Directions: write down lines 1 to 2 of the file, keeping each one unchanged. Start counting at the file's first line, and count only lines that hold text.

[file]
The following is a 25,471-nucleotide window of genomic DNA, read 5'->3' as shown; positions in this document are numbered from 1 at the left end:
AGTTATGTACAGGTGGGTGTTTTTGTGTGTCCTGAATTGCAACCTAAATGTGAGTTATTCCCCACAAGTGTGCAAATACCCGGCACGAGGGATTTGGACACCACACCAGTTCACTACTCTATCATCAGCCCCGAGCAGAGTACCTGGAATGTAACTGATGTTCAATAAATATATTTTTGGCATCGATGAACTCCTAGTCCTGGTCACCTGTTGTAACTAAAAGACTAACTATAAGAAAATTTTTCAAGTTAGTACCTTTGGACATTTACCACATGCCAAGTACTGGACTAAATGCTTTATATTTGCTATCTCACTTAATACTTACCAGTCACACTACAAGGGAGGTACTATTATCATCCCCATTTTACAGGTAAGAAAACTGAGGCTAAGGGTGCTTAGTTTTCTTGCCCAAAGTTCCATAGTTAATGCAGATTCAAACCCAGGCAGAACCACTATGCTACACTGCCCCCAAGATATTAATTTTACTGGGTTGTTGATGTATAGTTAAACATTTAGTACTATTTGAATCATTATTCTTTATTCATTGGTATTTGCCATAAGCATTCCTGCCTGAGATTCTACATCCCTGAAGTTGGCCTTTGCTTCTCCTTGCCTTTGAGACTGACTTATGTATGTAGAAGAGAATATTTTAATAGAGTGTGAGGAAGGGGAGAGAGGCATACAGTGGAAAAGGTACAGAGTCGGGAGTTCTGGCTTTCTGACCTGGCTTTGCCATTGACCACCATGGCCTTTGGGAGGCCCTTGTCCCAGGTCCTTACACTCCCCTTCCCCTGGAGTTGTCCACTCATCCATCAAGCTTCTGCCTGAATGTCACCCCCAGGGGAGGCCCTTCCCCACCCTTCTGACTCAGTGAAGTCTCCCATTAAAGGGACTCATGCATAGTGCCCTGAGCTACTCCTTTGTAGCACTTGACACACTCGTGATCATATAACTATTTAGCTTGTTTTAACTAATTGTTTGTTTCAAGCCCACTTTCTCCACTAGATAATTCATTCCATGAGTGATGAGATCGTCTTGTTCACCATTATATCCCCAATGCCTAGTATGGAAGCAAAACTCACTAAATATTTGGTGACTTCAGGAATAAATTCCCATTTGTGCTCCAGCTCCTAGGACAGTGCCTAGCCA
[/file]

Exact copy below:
The following is a 25,471-nucleotide window of genomic DNA, read 5'->3' as shown; positions in this document are numbered from 1 at the left end:
AGTTATGTACAGGTGGGTGTTTTTGTGTGTCCTGAATTGCAACCTAAATGTGAGTTATTCCCCACAAGTGTGCAAATACCCGGCACGAGGGATTTGGACACCACACCAGTTCACTACTCTATCATCAGCCCCGAGCAGAGTACCTGGAATGTAACTGATGTTCAATAAATATATTTTTGGCATCGATGAACTCCTAGTCCTGGTCACCTGTTGTAACTAAAAGACTAACTATAAGAAAATTTTTCAAGTTAGTACCTTTGGACATTTACCACATGCCAAGTACTGGACTAAATGCTTTATATTTGCTATCTCACTTAATACTTACCAGTCACACTACAAGGGAGGTACTATTATCATCCCCATTTTACAGGTAAGAAAACTGAGGCTAAGGGTGCTTAGTTTTCTTGCCCAAAGTTCCATAGTTAATGCAGATTCAAACCCAGGCAGAACCACTATGCTACACTGCCCCCAAGATATTAATTTTACTGGGTTGTTGATGTATAGTTAAACATTTAGTACTATTTGAATCATTATTCTTTATTCATTGGTATTTGCCATAAGCATTCCTGCCTGAGATTCTACATCCCTGAAGTTGGCCTTTGCTTCTCCTTGCCTTTGAGACTGACTTATGTATGTAGAAGAGAATATTTTAATAGAGTGTGAGGAAGGGGAGAGAGGCATACAGTGGAAAAGGTACAGAGTCGGGAGTTCTGGCTTTCTGACCTGGCTTTGCCATTGACCACCATGGCCTTTGGGAGGCCCTTGTCCCAGGTCCTTACACTCCCCTTCCCCTGGAGTTGTCCACTCATCCATCAAGCTTCTGCCTGAATGTCACCCCCAGGGGAGGCCCTTCCCCACCCTTCTGACTCAGTGAAGTCTCCCATTAAAGGGACTCATGCATAGTGCCCTGAGCTACTCCTTTGTAGCACTTGACACACTCGTGATCATATAACTATTTAGCTTGTTTTAACTAATTGTTTGTTTCAAGCCCACTTTCTCCACTAGATAATTCATTCCATGAGTGATGAGATCGTCTTGTTCACCATTATATCCCCAATGCCTAGTATGGAAGCAAAACTCACTAAATATTTGGTGACTTCAGGAATAAATTCCCATTTGTGCTCCAGCTCCTAGGACAGTGCCTAGCCA